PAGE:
New carbon monoxide alarm rules for private rented homes in England are due to come into force on October 1.
The Smoke and Carbon Monoxide Alarm (Amendment) Regulations 2022 build on existing rules for buy-to-lets in England.
Licensed shared houses in multiple occupation (HMOs) are exempt only because the regulations also amend the HMO licensing obligations in the Housing Act 2004 to impose similar requirements.
The regulations dictate that landlords must:
- Fit a carbon monoxide alarm in any living room fitted with a fixed combustion appliance, although gas cookers are excluded from the appliance list.
- Repair or replace any carbon monoxide alarm as soon as the device is reported faulty
Failing to follow the rules could lead to a maximum £5,000 fine.
- 1 What type of alarms should landlords fit?
- 2 Who changes the batteries?
- 3 What are fixed combustion appliances?
- 4 How can tenants test their alarms?
- 5 Do landlords need special alarms for disabled tenants?
- 6 Do landlords need heat detectors as well as alarms?
- 7 Should live-in landlords follow the rules?
- 8 What do the new regulations cover?
- 9 What is the scale of the problem?
- 10 What is carbon monoxide?
- 11 What are the critical dates for the new rules?
- 12 Find out more
What type of alarms should landlords fit?
The type of alarm and where it is fitted are not stipulated under the new rules. Instead, government guidance suggests landlords should make their choices according to the needs of tenants and the building where they live.
Who changes the batteries?
Landlords should ensure smoke and carbon monoxide alarms work at the start of a tenancy.
According to the government guidance, if the batteries run out during the tenancy, the renter should change them.
If the alarm fails to work after changing the batteries, the tenant should log a repair request with the landlord.
What are fixed combustion appliances?
Fixed combustion appliances burn fuel to generate heat. These appliances are generally powered by gas, oil, coal or wood, like gas or oil-burning boilers or a wood-burning stove. The regulations apply to space heaters rather than cookers. However, a decorative fireplace not used as a space heater is not a fixed combustion appliance.
How can tenants test their alarms?
Each make and model of alarm has a simple test that involves no special skills. Tenants should regularly test their alarms, although the guidance does not specify how often.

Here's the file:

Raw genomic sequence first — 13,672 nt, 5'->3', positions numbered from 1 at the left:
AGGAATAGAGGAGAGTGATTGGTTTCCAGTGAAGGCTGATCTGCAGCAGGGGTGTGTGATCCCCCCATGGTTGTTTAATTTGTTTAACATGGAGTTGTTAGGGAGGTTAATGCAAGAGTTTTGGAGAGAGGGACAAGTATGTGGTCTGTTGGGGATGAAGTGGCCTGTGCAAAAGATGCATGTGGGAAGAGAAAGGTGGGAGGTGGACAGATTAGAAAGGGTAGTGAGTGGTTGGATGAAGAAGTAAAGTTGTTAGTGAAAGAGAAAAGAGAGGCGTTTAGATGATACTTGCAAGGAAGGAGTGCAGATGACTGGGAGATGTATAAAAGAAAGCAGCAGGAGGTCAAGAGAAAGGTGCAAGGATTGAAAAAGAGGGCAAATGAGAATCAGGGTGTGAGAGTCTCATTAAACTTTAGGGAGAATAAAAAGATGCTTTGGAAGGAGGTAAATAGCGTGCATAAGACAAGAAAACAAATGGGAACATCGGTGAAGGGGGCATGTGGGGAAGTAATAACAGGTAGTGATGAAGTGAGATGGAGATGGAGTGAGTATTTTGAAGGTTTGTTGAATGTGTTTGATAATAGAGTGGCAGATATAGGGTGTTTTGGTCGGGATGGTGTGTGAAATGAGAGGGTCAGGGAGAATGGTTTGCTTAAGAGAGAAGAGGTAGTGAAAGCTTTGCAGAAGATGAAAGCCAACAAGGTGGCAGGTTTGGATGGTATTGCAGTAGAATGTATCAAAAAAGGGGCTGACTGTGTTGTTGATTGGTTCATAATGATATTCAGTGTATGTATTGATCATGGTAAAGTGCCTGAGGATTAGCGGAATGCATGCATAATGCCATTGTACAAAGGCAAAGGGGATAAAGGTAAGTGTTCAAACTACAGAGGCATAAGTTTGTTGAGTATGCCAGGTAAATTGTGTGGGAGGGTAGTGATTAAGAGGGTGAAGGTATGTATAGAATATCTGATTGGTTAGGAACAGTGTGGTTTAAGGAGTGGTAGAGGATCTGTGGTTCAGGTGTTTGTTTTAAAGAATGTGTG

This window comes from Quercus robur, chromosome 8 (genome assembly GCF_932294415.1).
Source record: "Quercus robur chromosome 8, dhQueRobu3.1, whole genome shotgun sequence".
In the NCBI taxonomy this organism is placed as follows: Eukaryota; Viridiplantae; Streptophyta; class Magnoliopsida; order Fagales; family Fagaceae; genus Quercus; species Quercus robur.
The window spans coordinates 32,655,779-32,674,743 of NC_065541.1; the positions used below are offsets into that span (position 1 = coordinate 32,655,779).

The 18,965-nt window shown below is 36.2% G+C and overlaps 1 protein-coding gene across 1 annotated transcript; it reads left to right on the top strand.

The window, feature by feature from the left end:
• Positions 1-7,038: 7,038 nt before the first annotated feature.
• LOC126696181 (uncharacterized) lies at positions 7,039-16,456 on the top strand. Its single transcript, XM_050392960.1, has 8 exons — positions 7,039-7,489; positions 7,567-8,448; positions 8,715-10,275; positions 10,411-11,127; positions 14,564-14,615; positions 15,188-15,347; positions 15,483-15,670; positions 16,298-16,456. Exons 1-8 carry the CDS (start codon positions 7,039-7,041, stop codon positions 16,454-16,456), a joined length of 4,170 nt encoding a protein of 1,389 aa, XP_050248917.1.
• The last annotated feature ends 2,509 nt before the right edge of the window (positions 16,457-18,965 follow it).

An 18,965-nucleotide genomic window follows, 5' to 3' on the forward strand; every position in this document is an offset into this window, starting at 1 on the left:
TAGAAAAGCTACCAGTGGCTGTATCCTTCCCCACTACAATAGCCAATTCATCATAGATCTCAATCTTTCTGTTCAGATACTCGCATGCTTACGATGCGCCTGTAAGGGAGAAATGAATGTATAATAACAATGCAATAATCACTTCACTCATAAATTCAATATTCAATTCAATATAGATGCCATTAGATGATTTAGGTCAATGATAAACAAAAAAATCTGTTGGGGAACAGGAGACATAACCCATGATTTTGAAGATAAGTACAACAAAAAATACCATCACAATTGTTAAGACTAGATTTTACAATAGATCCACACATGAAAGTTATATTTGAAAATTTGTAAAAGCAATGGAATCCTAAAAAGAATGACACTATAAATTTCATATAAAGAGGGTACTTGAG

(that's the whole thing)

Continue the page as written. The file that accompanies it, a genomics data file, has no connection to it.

Do landlords need special alarms for disabled tenants?
The guidance does not specify that landlords should use particular alarms for the disabled but does say they should fit the most appropriate devices to match the needs of tenants. For example, flashing lights or vibrating alarms should be provided for tenants who are hard of hearing.
Do landlords need heat detectors as well as alarms?
No, the regulations do not cover heat detectors, which are not replacements for carbon monoxide or smoke alarms.
Should live-in landlords follow the rules?
No, the regulations do not apply if a renter shares a home with their landlord. For these regulations, sharing means the landlord and tenant use a kitchen, bathroom or living room.
What do the new regulations cover?
What is the scale of the problem?
Official data shows renters are likelier to die in a fire than homeowners; 700,000 homes have non-functioning alarms, while 1.5 million homes have no alarms. The English Housing Survey found six per cent of privately rented homes had mon-working alarms, compared with three per cent of owner-occupied homes and two per cent of social housing.
What is carbon monoxide?
Carbon monoxide gas is an invisible killer with no smell or taste and is highly toxic to people and animals. Around 30 people a year die from carbon monoxide poisoning in their homes in England and Wales. Another 4,000 people are hospitalised for treatment.
What are the critical dates for the new rules?
The regulations come into force on October 1, 2022. Landlords must comply with them from that date.
Find out more
Official government guidance is online at The Smoke and Carbon Monoxide Alarm (Amendment) Regulations 2022